Professors: lenient grades ‘hurt everyone’
Study finds faculties grade too leniently
April 18, 2017
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A study done by the Pew Research Center last year said that 27 percent of all independent college and university presidents believe that their faculties grade too leniently.
For some, this is a serious issue that needs to be resolved. To others, this is an impossible statistic to measure.
Grade inflation is a rise in the average grade awarded to students. The cause of the rise could be from any number of things.
“I’m surprised that [the percentage] is not higher,” Ed Meena, a professor of history at Point Park, said. “I don’t know how the survey would arrive at that number. I think it would depend on the relationship that the university president had with the faculty, too.”
So the question then becomes: is grade inflation something that colleges and universities should be worried about, and how do you stop it?
Don Moore, a professor at the Haas School of Business at the University of California-Berkeley, has conducted studies on the topic himself, and believes grade inflation to be a problem that needs fixed at schools worldwide.
“It makes grades less informative,” Moore said in an e-mail interview. “When everyone gets A’s, it becomes more difficult to distinguish those who have mastered the material and those who have not. This also makes them appear successful to outsiders, improving their chances of getting admitted to graduate school or get jobs that consider grades.”
Meena believes that grade inflation, at the collegiate level, is more particular than at a high school level.
“If there is grade inflation at colleges and universities, it’s not at the A level, it’s at the B level,” Meena said. “But every situation is different.”
Not everyone agrees with Moore and his research, and few even question the methods of developing an entire study on the subject.
“How do you look at the distribution of grades?” Helen Fallon, a professor of journalism at Point Park, said in a live interview last Monday. “I’m a writing professor, and I’m a journalist, where I look at things for accuracy and things like that. The requirements are demanding. It’s not the same as a history class. So I don’t know how you figure that out.”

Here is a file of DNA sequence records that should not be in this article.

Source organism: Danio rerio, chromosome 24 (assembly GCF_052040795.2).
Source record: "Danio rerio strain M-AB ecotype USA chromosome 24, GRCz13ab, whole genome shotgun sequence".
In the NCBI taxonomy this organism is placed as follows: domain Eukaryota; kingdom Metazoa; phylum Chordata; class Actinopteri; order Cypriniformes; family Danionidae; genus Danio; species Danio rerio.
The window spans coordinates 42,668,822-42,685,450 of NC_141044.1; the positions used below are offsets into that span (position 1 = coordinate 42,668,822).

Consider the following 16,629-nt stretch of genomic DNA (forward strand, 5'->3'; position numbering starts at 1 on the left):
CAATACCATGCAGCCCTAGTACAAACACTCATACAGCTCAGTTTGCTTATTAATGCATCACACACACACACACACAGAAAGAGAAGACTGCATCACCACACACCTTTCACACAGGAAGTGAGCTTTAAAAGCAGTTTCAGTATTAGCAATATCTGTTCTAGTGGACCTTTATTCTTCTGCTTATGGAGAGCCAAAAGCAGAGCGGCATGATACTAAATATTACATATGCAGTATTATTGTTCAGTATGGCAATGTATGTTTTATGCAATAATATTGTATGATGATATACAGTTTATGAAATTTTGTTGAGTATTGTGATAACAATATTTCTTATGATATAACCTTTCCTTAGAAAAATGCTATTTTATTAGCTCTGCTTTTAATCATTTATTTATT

The cause of grade inflation was also called into question in Moore’s study, and he found that the professors that give out the grades are partially to blame.
“The incentives [to give students better grades] actually encourage faculty to grade more leniently,” Moore said. “Their students are happier and may rate the professor better, their students complain less and the professor can help their students by giving them those good grades. There are few rewards for being the tough grader.”
Fallon believes that Point Park has been effective in preventing grade inflation so far by their use of the plus and minus grading scale. By using this version of grading, Fallon believes it is easier to distinguish between someone that has earned a high B and those that haven’t reached that same standard.
Others have alternative ideas.
“The simple solution is for universities to report student performance on a percentile scale,” Moore said. “This could be done instead of, or in addition to, old-fashioned letter grades. A percentile scale is immune to inflation.”
Grade inflation has been a topic of academic discussion, based on the studies available, for the past 40 years. According to the study that Moore did, the average GPAs of students have been steadily increasing by .1 each decade for the past 30 years.
“Grade inflation hurts everyone,” Fallon said. “If people are boosting people’s grades for the wrong reasons, to become a popular professor, say, or to give someone a break – it’s the wrong thing to do because that’s not going to happen to you in the workplace. If there is indeed grade inflation, which I’m not sure that there is [at Point Park], it will only hurt you. Your expectations then become that you will always be perfect, and you’re never going to be perfect. You will always make mistakes.”